Because some of the vests are already starting to hit the streets with SPPD officers, the department felt community outreach — similar to the Eau Claire Police Department implementation — was the best way to inform the public. That’s something Teasdale agreed with, too.

“I feel that it is important to inform our community members of changes like this that may impact our appearance,” Teasdale said. “We police in partnership with our community. That relationship is based on trust and it is critical for people to understand the driving force behind this kind of change. Sun Prairie is a very special place to police and the relationship we have with our community is unmatched.”

But to Wait, the vests are a no-brainer for the SPPD.

“So this is really, really cool that they found a significant difference and obviously kind of validates the functional purpose,” Wait said, referring to the vests.

“And it makes total sense,” Wait added. “I mean, if you’ve got all of the weight up on your chest versus your belt, it’s going to automatically unload your back a whole lot more. You’re so much more powerful and much more functional using things through your trunk than you are through your hips and through your low back.”

Although officers currently have the option to phase in the vests to their uniforms, Konopacki said he hopes most officers will transition to the vests.

“Law enforcement, years ago, didn’t have this type of option,” Konopacki said. Recalling his service in Operation Desert Storm, Konopacki said even military flak vests didn’t have the equipment pouches that load-bearing police vests have today.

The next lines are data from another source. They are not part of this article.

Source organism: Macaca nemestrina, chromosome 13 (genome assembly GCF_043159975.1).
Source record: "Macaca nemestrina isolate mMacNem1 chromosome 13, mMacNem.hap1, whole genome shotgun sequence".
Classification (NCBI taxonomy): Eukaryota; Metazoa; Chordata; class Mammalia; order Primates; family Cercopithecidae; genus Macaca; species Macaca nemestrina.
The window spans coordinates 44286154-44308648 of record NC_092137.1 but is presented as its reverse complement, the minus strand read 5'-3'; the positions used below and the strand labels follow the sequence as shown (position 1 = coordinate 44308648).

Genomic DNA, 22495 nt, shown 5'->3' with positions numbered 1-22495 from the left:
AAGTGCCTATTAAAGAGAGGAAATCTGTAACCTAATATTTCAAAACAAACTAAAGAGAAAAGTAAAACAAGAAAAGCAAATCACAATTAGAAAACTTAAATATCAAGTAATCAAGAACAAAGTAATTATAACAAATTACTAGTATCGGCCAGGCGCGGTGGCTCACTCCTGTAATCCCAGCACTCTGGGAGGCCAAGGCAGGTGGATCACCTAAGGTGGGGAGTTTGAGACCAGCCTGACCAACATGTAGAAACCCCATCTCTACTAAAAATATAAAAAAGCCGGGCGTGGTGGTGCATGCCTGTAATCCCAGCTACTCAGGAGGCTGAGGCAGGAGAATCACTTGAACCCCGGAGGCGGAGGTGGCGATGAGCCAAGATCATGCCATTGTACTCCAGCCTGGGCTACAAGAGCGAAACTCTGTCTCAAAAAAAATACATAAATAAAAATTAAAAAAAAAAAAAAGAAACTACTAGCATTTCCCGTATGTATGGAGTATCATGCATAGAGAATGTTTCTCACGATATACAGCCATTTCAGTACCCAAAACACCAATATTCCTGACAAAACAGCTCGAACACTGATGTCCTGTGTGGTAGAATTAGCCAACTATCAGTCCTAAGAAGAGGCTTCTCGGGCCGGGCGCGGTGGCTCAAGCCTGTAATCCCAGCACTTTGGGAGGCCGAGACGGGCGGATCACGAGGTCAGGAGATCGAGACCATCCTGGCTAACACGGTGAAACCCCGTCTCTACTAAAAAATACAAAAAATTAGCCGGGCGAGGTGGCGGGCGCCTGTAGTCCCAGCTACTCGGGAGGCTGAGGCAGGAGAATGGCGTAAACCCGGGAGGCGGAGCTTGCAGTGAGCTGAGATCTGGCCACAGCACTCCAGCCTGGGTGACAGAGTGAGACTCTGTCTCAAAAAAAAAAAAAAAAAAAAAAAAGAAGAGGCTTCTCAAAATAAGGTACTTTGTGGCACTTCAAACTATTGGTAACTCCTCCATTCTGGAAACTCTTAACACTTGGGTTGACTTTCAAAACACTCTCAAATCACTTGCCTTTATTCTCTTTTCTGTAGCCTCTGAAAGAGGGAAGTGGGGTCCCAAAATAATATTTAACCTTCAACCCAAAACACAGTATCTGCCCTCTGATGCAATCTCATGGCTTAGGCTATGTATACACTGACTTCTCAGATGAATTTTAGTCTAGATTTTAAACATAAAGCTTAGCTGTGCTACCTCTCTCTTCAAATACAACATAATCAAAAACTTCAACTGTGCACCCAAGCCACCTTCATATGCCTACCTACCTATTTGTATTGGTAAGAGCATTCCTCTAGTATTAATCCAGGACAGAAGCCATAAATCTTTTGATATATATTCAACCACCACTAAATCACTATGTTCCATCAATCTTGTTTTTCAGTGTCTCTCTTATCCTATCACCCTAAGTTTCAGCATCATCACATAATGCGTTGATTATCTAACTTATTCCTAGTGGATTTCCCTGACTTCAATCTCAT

Wait said it has to be much easier on the lower backs of officers not having to sit with all their equipment on their duty belts. It also prevents a large amount of equipment from being displaced while running after suspects.

“The other thing this [study] addresses nicely that would be a concern is just range of motion and function or just the use of it,” Wait observed, referring to the vests. “[The study] comments that the spine range of motion, arm range of motion, like it’s not so bulky that they can’t move. So that’s the other positive thing.”

Teasdale said he hopes to see more officers embracing the vests for their own health.

“I would expect to see more officers moving to this option as we move forward. Duty belts are still being worn as the duty pistol and Electronic Control Device (Taser) are prohibited from being worn on the vest,” Teasdale said. “Our training teams recognize that there are adjustments that need to be made in the training environment to refine muscle memory when accessing the equipment that has been moved.”

“It is a part of the evolution in our profession and we are committed to moving forward as always,” Teasdale concluded. “Continuous improvement will always be a priority for our organization.”

Load comments